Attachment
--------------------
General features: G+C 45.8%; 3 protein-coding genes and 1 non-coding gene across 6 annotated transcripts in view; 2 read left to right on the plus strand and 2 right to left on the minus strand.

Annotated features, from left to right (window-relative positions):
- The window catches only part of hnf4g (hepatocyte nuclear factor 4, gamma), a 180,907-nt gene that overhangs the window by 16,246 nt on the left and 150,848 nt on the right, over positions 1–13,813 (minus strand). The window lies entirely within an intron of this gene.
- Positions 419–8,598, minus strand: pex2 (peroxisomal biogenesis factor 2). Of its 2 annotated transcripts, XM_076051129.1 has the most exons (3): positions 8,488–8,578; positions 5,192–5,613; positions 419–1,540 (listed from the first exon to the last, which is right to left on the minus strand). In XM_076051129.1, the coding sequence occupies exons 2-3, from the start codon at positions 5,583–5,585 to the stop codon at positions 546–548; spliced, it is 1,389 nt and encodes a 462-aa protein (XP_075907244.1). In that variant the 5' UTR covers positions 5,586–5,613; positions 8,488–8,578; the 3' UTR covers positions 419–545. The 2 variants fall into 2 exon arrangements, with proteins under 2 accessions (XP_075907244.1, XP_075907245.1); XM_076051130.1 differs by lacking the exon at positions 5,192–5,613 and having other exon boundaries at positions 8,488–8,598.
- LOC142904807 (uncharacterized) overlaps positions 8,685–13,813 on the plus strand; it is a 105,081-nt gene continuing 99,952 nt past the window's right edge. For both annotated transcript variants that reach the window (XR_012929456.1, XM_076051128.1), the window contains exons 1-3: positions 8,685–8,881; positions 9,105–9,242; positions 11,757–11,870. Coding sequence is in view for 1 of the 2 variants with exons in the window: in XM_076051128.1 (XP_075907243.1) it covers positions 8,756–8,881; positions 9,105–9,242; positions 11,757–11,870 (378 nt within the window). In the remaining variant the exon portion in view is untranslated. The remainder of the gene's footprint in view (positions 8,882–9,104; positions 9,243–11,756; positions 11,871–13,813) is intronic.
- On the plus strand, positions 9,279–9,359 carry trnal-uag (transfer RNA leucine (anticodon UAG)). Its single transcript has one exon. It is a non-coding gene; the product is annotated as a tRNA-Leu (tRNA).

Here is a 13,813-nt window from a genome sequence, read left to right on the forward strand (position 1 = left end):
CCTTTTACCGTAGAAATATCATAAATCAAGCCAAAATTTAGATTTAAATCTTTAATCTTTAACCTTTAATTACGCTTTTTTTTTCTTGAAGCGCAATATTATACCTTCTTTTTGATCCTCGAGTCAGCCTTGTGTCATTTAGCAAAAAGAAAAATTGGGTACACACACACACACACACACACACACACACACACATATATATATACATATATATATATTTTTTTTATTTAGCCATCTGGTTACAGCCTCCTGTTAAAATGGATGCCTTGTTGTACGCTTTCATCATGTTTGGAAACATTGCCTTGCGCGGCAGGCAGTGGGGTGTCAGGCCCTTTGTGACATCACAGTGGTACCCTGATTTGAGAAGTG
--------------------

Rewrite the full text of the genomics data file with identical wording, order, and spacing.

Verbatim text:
General features: G+C 45.8%; 3 protein-coding genes and 1 non-coding gene across 6 annotated transcripts in view; 2 read left to right on the plus strand and 2 right to left on the minus strand.

Annotated features, from left to right (window-relative positions):
- The window catches only part of hnf4g (hepatocyte nuclear factor 4, gamma), a 180,907-nt gene that overhangs the window by 16,246 nt on the left and 150,848 nt on the right, over positions 1–13,813 (minus strand). The window lies entirely within an intron of this gene.
- Positions 419–8,598, minus strand: pex2 (peroxisomal biogenesis factor 2). Of its 2 annotated transcripts, XM_076051129.1 has the most exons (3): positions 8,488–8,578; positions 5,192–5,613; positions 419–1,540 (listed from the first exon to the last, which is right to left on the minus strand). In XM_076051129.1, the coding sequence occupies exons 2-3, from the start codon at positions 5,583–5,585 to the stop codon at positions 546–548; spliced, it is 1,389 nt and encodes a 462-aa protein (XP_075907244.1). In that variant the 5' UTR covers positions 5,586–5,613; positions 8,488–8,578; the 3' UTR covers positions 419–545. The 2 variants fall into 2 exon arrangements, with proteins under 2 accessions (XP_075907244.1, XP_075907245.1); XM_076051130.1 differs by lacking the exon at positions 5,192–5,613 and having other exon boundaries at positions 8,488–8,598.
- LOC142904807 (uncharacterized) overlaps positions 8,685–13,813 on the plus strand; it is a 105,081-nt gene continuing 99,952 nt past the window's right edge. For both annotated transcript variants that reach the window (XR_012929456.1, XM_076051128.1), the window contains exons 1-3: positions 8,685–8,881; positions 9,105–9,242; positions 11,757–11,870. Coding sequence is in view for 1 of the 2 variants with exons in the window: in XM_076051128.1 (XP_075907243.1) it covers positions 8,756–8,881; positions 9,105–9,242; positions 11,757–11,870 (378 nt within the window). In the remaining variant the exon portion in view is untranslated. The remainder of the gene's footprint in view (positions 8,882–9,104; positions 9,243–11,756; positions 11,871–13,813) is intronic.
- On the plus strand, positions 9,279–9,359 carry trnal-uag (transfer RNA leucine (anticodon UAG)). Its single transcript has one exon. It is a non-coding gene; the product is annotated as a tRNA-Leu (tRNA).

Here is a 13,813-nt window from a genome sequence, read left to right on the forward strand (position 1 = left end):
CCTTTTACCGTAGAAATATCATAAATCAAGCCAAAATTTAGATTTAAATCTTTAATCTTTAACCTTTAATTACGCTTTTTTTTTCTTGAAGCGCAATATTATACCTTCTTTTTGATCCTCGAGTCAGCCTTGTGTCATTTAGCAAAAAGAAAAATTGGGTACACACACACACACACACACACACACACACACACATATATATATACATATATATATATTTTTTTTATTTAGCCATCTGGTTACAGCCTCCTGTTAAAATGGATGCCTTGTTGTACGCTTTCATCATGTTTGGAAACATTGCCTTGCGCGGCAGGCAGTGGGGTGTCAGGCCCTTTGTGACATCACAGTGGTACCCTGATTTGAGAAGTG